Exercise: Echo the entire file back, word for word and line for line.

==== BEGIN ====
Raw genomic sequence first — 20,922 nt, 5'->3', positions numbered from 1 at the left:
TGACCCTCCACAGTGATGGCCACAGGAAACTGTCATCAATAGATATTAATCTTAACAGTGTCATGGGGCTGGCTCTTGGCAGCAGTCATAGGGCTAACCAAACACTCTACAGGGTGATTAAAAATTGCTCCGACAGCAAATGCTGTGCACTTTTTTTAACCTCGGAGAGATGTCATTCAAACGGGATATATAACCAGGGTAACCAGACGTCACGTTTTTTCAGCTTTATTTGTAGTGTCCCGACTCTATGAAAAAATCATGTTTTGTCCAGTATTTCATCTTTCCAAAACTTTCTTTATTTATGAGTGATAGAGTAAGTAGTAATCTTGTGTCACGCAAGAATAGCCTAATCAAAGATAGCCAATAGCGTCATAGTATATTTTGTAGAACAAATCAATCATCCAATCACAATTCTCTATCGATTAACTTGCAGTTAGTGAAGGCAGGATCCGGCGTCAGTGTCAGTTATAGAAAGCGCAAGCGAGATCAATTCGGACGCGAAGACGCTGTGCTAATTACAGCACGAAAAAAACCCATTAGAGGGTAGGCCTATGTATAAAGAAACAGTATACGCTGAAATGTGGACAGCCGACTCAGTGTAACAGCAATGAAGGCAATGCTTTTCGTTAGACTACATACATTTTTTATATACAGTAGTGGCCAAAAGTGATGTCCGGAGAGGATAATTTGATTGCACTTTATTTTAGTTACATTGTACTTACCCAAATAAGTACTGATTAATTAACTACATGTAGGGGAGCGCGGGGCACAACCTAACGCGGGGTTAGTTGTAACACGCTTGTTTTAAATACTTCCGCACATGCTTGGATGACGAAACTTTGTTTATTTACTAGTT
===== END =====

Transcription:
Raw genomic sequence first — 20,922 nt, 5'->3', positions numbered from 1 at the left:
TGACCCTCCACAGTGATGGCCACAGGAAACTGTCATCAATAGATATTAATCTTAACAGTGTCATGGGGCTGGCTCTTGGCAGCAGTCATAGGGCTAACCAAACACTCTACAGGGTGATTAAAAATTGCTCCGACAGCAAATGCTGTGCACTTTTTTTAACCTCGGAGAGATGTCATTCAAACGGGATATATAACCAGGGTAACCAGACGTCACGTTTTTTCAGCTTTATTTGTAGTGTCCCGACTCTATGAAAAAATCATGTTTTGTCCAGTATTTCATCTTTCCAAAACTTTCTTTATTTATGAGTGATAGAGTAAGTAGTAATCTTGTGTCACGCAAGAATAGCCTAATCAAAGATAGCCAATAGCGTCATAGTATATTTTGTAGAACAAATCAATCATCCAATCACAATTCTCTATCGATTAACTTGCAGTTAGTGAAGGCAGGATCCGGCGTCAGTGTCAGTTATAGAAAGCGCAAGCGAGATCAATTCGGACGCGAAGACGCTGTGCTAATTACAGCACGAAAAAAACCCATTAGAGGGTAGGCCTATGTATAAAGAAACAGTATACGCTGAAATGTGGACAGCCGACTCAGTGTAACAGCAATGAAGGCAATGCTTTTCGTTAGACTACATACATTTTTTATATACAGTAGTGGCCAAAAGTGATGTCCGGAGAGGATAATTTGATTGCACTTTATTTTAGTTACATTGTACTTACCCAAATAAGTACTGATTAATTAACTACATGTAGGGGAGCGCGGGGCACAACCTAACGCGGGGTTAGTTGTAACACGCTTGTTTTAAATACTTCCGCACATGCTTGGATGACGAAACTTTGTTTATTTACTAGTT